Employees Win in Battle Over Discrimination Suits

blind justiceOne of the big issues in employment discrimination law is the statute of limitations: how soon do employees have to file their suits after discrimination occurs?

The most recent blowup over this issue was the Lily Ledbetter case, in which the Supreme Court took a very formal approach and ruled that Ms. Ledbetter couldn't sue when she did because the discrimination started many years earlier, even though she didn't know about it until shortly before she filed suit. An irate Congress overturned the Supreme Court decision, but the new statute didn't reach all circumstances. Now a unanimous Supreme Court issued a decision in a Ledbetter-esque case that says the clock can start ticking anew each time the employer applies the discriminatory practice, instead of running only once when the practice is first instituted.

The Court explains the issue isn't really about timing; it's about whether the application of the discriminatory practice meets all the elements of a disparate impact claim. If the application of the practice itself gives rise to all the elements of a disparate impact claim, then the application itself is actionable discrimination and the lawsuit clock resets. The Court rejected the City's attempt to rely on Ledbetter by noting that the discrimination charged in the two kinds of cases was different in a crucial way. In Ledbetter the discrimination charged was disparate treatment, which requires an act of intentional discrimination within the statute of limitations period. However, in this disparate impact case, intent is irrelevant and thus each round of hiring decisions was able to meet all the elements of the claim and reset the clock.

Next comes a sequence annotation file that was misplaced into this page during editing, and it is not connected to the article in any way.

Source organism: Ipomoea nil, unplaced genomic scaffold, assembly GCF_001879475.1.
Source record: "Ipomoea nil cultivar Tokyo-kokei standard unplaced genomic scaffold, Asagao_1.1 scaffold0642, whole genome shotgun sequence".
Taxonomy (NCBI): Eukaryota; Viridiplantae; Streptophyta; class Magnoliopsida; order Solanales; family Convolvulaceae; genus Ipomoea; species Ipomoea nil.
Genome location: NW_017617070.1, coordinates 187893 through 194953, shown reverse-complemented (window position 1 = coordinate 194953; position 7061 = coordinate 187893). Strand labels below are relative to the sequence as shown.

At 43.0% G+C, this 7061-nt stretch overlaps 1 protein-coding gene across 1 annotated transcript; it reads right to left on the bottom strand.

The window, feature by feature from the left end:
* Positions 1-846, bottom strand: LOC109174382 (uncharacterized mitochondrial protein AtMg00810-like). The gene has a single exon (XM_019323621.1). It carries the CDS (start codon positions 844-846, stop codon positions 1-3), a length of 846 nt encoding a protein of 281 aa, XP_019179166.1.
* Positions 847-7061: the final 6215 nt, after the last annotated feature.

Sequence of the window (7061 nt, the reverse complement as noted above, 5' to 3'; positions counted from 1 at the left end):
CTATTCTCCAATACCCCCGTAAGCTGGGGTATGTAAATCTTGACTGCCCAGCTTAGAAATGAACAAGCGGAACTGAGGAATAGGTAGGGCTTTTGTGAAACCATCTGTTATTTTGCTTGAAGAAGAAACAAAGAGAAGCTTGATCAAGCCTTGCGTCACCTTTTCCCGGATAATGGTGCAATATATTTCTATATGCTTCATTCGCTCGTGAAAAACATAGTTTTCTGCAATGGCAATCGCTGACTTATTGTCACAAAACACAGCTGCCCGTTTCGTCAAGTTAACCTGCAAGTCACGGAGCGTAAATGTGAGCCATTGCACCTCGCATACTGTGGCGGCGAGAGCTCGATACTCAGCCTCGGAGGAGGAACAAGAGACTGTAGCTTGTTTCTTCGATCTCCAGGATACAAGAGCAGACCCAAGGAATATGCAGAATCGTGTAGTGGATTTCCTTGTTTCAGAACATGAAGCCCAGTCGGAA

The decision, Lewis v. City of Chicago, arises from a firefighter exam given by the City in 1996. When the exam was given, all people who scored over 65 were deemed "qualified" for hiring. However, after the results were in the City announced that it was creating a new category -- "well qualified" -- for those who had scored 89 or better, and proceeded to hire from only that subset of people for the next 11 rounds of hiring. Whether or not by design, limiting hiring to the top scorers had a disparate impact on "qualified" African-Americans because the "well-qualified" group was far whiter than the "qualified" group.

In defending against the appeal, Chicago didn't dispute that the creation of the "well-qualified" category resulted in an illegal disparate impact; instead it claimed that the only actionable discrimination was the decision to create the category, not every decision to hire exclusively from within the category, and thus the lawsuit was untimely. Indeed, the City lost at trial after the trial court rejected the statute of limitations argument. The city then won its statute of limitations argument on appeal to the Seventh Circuit, which led to the appeal decided today. As a result, this decision essentially ends the litigation.
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